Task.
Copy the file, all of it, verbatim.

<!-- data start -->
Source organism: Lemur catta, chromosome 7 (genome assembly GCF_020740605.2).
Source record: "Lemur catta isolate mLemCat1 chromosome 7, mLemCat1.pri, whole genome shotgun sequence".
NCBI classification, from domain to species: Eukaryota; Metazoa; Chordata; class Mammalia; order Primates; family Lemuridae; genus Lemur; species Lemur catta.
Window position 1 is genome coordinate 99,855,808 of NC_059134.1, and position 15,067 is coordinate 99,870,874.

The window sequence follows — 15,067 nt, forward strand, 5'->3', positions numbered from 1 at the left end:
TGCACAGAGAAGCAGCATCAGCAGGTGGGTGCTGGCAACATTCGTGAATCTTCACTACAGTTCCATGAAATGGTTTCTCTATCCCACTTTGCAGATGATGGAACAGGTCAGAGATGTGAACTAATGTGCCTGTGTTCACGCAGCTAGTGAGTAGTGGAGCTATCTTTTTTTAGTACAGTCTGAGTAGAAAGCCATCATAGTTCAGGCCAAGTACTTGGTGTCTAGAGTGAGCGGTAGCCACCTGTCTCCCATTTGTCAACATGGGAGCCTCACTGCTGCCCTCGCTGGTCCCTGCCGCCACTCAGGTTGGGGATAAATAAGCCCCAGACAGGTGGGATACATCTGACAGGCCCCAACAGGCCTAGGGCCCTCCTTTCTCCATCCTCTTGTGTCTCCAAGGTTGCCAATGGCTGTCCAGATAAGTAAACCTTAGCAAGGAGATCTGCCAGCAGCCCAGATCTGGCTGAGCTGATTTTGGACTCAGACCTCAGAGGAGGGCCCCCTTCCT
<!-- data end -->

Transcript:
Source organism: Lemur catta, chromosome 7 (genome assembly GCF_020740605.2).
Source record: "Lemur catta isolate mLemCat1 chromosome 7, mLemCat1.pri, whole genome shotgun sequence".
NCBI classification, from domain to species: Eukaryota; Metazoa; Chordata; class Mammalia; order Primates; family Lemuridae; genus Lemur; species Lemur catta.
Window position 1 is genome coordinate 99,855,808 of NC_059134.1, and position 15,067 is coordinate 99,870,874.

The window sequence follows — 15,067 nt, forward strand, 5'->3', positions numbered from 1 at the left end:
TGCACAGAGAAGCAGCATCAGCAGGTGGGTGCTGGCAACATTCGTGAATCTTCACTACAGTTCCATGAAATGGTTTCTCTATCCCACTTTGCAGATGATGGAACAGGTCAGAGATGTGAACTAATGTGCCTGTGTTCACGCAGCTAGTGAGTAGTGGAGCTATCTTTTTTTAGTACAGTCTGAGTAGAAAGCCATCATAGTTCAGGCCAAGTACTTGGTGTCTAGAGTGAGCGGTAGCCACCTGTCTCCCATTTGTCAACATGGGAGCCTCACTGCTGCCCTCGCTGGTCCCTGCCGCCACTCAGGTTGGGGATAAATAAGCCCCAGACAGGTGGGATACATCTGACAGGCCCCAACAGGCCTAGGGCCCTCCTTTCTCCATCCTCTTGTGTCTCCAAGGTTGCCAATGGCTGTCCAGATAAGTAAACCTTAGCAAGGAGATCTGCCAGCAGCCCAGATCTGGCTGAGCTGATTTTGGACTCAGACCTCAGAGGAGGGCCCCCTTCCT